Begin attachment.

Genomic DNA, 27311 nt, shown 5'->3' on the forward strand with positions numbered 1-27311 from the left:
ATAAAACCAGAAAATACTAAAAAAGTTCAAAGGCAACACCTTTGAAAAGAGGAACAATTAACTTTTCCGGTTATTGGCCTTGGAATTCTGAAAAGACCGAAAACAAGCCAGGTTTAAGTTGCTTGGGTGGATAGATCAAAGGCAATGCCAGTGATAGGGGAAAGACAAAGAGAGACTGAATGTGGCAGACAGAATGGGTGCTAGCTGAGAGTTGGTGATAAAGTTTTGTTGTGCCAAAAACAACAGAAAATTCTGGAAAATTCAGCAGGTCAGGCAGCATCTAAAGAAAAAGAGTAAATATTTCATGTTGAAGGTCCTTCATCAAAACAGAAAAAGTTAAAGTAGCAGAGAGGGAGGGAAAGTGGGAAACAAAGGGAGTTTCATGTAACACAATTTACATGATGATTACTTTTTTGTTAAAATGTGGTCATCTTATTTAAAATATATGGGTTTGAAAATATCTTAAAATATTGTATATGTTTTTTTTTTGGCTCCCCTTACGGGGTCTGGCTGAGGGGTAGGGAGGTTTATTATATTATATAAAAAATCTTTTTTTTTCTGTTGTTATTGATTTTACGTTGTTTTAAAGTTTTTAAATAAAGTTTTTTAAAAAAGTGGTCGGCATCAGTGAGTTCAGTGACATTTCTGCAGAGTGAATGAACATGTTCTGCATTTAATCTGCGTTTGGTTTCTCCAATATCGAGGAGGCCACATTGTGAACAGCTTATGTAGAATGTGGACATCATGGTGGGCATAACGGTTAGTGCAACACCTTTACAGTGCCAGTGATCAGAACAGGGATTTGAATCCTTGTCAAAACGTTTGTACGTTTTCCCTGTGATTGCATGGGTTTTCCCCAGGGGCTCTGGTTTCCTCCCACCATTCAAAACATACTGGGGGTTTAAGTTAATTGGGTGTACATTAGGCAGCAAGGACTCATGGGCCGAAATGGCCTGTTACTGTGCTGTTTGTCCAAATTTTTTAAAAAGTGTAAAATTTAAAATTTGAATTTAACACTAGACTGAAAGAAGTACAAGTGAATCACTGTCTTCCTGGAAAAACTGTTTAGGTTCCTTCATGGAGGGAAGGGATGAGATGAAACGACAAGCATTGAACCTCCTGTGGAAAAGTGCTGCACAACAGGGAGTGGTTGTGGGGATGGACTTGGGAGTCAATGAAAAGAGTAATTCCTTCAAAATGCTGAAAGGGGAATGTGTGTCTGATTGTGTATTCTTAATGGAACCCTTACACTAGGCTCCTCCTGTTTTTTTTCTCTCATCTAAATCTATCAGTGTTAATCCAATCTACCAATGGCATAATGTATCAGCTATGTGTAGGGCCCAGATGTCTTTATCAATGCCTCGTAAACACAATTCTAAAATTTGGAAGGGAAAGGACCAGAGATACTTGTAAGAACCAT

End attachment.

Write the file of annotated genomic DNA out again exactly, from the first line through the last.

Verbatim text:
Genomic DNA, 27311 nt, shown 5'->3' on the forward strand with positions numbered 1-27311 from the left:
ATAAAACCAGAAAATACTAAAAAAGTTCAAAGGCAACACCTTTGAAAAGAGGAACAATTAACTTTTCCGGTTATTGGCCTTGGAATTCTGAAAAGACCGAAAACAAGCCAGGTTTAAGTTGCTTGGGTGGATAGATCAAAGGCAATGCCAGTGATAGGGGAAAGACAAAGAGAGACTGAATGTGGCAGACAGAATGGGTGCTAGCTGAGAGTTGGTGATAAAGTTTTGTTGTGCCAAAAACAACAGAAAATTCTGGAAAATTCAGCAGGTCAGGCAGCATCTAAAGAAAAAGAGTAAATATTTCATGTTGAAGGTCCTTCATCAAAACAGAAAAAGTTAAAGTAGCAGAGAGGGAGGGAAAGTGGGAAACAAAGGGAGTTTCATGTAACACAATTTACATGATGATTACTTTTTTGTTAAAATGTGGTCATCTTATTTAAAATATATGGGTTTGAAAATATCTTAAAATATTGTATATGTTTTTTTTTTGGCTCCCCTTACGGGGTCTGGCTGAGGGGTAGGGAGGTTTATTATATTATATAAAAAATCTTTTTTTTTCTGTTGTTATTGATTTTACGTTGTTTTAAAGTTTTTAAATAAAGTTTTTTAAAAAAGTGGTCGGCATCAGTGAGTTCAGTGACATTTCTGCAGAGTGAATGAACATGTTCTGCATTTAATCTGCGTTTGGTTTCTCCAATATCGAGGAGGCCACATTGTGAACAGCTTATGTAGAATGTGGACATCATGGTGGGCATAACGGTTAGTGCAACACCTTTACAGTGCCAGTGATCAGAACAGGGATTTGAATCCTTGTCAAAACGTTTGTACGTTTTCCCTGTGATTGCATGGGTTTTCCCCAGGGGCTCTGGTTTCCTCCCACCATTCAAAACATACTGGGGGTTTAAGTTAATTGGGTGTACATTAGGCAGCAAGGACTCATGGGCCGAAATGGCCTGTTACTGTGCTGTTTGTCCAAATTTTTTAAAAAGTGTAAAATTTAAAATTTGAATTTAACACTAGACTGAAAGAAGTACAAGTGAATCACTGTCTTCCTGGAAAAACTGTTTAGGTTCCTTCATGGAGGGAAGGGATGAGATGAAACGACAAGCATTGAACCTCCTGTGGAAAAGTGCTGCACAACAGGGAGTGGTTGTGGGGATGGACTTGGGAGTCAATGAAAAGAGTAATTCCTTCAAAATGCTGAAAGGGGAATGTGTGTCTGATTGTGTATTCTTAATGGAACCCTTACACTAGGCTCCTCCTGTTTTTTTTCTCTCATCTAAATCTATCAGTGTTAATCCAATCTACCAATGGCATAATGTATCAGCTATGTGTAGGGCCCAGATGTCTTTATCAATGCCTCGTAAACACAATTCTAAAATTTGGAAGGGAAAGGACCAGAGATACTTGTAAGAACCAT